Seven Florida Department of Corrections employees who work at separate facilities across the state have tested positive for COVID-19, the respiratory illness caused by the novel coronavirus, agency officials said late Friday.
Agency officials would not release the positions held by the infected prison workers, but in a statement said the employees either worked for the corrections department or one of its contractors at five prisons and two probation offices.
The staffers work at Century Correctional Institute in Escambia County; Everglades Correctional Institution in Miami-Dade County; Florida Women’s Reception Center and Marion Correctional Institution, both in Ocala; Zephyrhills Correctional Institution in Pasco County; and community corrections regional offices in Lake Butler and West Palm Beach.
The employees will not return to work until they have been cleared by health officials, the agency said.
An investigation is underway to identify inmates and staff who may need to go into isolation after coming into close contact with the employees infected with the highly contagious virus, officials said in the statement.
While the number of people exposed to the employees is unknown, the department confirmed Tuesday that three workers at the Marion Correctional Institution have been placed in self-isolation after being exposed by an infected employee there.
There are no confirmed coronavirus cases within the inmate population as of 9 a.m. Friday, officials said.
Any inmates who show COVID-19 symptoms or who have been in contact with an employee who tested positive for the virus will be placed in medical isolation, according to the department. Symptomatic inmates will be isolated in their dormitories until they are medically cleared, and local health officials will determine whether those inmates need to be tested, corrections officials said.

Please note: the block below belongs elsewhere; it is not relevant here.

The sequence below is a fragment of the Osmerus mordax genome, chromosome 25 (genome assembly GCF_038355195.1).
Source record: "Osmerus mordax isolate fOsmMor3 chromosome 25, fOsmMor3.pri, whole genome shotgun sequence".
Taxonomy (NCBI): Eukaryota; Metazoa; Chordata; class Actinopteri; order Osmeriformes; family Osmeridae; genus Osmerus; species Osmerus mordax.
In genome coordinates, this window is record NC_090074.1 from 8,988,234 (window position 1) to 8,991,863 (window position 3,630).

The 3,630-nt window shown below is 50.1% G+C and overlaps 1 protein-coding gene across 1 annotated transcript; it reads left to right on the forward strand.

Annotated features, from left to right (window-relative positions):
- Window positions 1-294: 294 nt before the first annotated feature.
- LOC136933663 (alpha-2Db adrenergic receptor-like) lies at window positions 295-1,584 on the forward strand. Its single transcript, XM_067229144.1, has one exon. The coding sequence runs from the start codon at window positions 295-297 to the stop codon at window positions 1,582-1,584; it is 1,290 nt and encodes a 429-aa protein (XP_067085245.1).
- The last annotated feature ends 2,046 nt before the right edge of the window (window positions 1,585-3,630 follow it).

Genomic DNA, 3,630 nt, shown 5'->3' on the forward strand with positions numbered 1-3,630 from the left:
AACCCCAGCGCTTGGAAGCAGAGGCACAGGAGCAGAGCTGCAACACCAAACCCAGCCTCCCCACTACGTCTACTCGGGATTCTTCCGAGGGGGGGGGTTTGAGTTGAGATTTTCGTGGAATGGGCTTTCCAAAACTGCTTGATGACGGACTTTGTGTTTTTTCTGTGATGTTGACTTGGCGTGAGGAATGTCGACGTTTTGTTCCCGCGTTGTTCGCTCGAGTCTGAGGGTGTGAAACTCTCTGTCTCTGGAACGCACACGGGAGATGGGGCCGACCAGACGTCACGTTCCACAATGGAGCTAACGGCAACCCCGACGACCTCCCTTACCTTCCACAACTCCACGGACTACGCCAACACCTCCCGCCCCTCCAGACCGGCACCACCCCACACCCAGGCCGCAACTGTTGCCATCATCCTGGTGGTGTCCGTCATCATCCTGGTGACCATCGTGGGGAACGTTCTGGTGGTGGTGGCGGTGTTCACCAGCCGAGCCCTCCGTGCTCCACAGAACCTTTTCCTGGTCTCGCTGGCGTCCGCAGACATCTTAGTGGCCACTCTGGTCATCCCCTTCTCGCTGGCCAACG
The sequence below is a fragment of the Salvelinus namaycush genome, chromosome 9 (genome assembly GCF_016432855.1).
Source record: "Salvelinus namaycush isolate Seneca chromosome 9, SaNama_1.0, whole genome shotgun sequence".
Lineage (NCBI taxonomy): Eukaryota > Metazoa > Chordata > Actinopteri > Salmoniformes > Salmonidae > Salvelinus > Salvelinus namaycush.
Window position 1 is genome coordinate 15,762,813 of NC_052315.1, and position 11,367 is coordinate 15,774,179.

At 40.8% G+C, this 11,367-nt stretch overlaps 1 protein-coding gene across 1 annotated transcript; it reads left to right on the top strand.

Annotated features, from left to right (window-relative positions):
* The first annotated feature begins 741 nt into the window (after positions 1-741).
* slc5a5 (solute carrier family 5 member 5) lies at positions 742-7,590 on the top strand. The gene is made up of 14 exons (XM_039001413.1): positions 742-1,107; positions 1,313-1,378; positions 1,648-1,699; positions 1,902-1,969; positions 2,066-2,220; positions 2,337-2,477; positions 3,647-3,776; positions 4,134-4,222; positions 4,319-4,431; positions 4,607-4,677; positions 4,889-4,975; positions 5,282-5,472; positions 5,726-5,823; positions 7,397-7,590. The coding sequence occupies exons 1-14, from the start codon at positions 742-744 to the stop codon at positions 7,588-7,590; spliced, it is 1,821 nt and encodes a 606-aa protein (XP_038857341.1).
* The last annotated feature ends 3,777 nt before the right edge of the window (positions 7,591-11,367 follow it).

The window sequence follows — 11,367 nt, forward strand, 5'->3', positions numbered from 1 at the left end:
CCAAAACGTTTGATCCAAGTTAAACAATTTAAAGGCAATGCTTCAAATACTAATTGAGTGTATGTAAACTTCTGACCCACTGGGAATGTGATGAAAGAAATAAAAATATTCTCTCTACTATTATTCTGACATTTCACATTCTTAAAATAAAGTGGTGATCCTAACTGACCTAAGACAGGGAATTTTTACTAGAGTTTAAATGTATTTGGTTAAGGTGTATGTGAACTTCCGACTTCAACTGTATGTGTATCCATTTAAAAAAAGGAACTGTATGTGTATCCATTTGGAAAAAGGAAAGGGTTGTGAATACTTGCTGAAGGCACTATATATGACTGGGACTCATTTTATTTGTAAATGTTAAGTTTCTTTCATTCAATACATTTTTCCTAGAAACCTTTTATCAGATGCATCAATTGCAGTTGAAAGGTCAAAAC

A corrections department spokeswoman did not immediately respond to requests for information about how many inmates or workers have been tested statewide.
But corrections officials said they are working with the Florida Department of Health to monitor and contain potential outbreaks in the prison system, which has 143 facilities, more than 23,000 employees and roughly 96,000 inmates — including thousands of elderly offenders.
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To prevent the virus from spreading, the department has suspended face-to-face inmate visitations, restricted the intake of county jail inmates and started screening anyone who enters a correctional institution.
Only employees who are considered “essential” are allowed to come to work, the department said.
As of Thursday, essential employees included some educators who have been asked to “provide as much education programming as possible” while programs are temporarily adjusted, according to a memo obtained by The News Service of Florida.
“Programming will not only keep our students engaged and their brains active, it will serve to decrease the boredom inherent with restrictions of this scope and scale. We see it as our role to promote the safety and security of our institutions by providing positive activity options for our resident population,” officials wrote to employees on Thursday.
State workers who have to stay home because they have COVID-19 symptoms, such as a fever or cough, are pushing the DeSantis administration to give them administration leave, instead of forcing them to use their own accrued paid time off.
During a press conference Friday, Gov. Ron DeSantis did not appear to have a full grasp of the type of work flexibility offered to corrections employees with COVID-19 symptoms.
When asked by reporters if it was reasonable to require symptomatic corrections workers to use their paid time off to self-quarantine, DeSantis said: “I don’t know if those reports are true.”
Department of Corrections Secretary Mark Inch “is a very reasonable guy, so I would talk to him to see whether that is true or not,” the governor said Friday.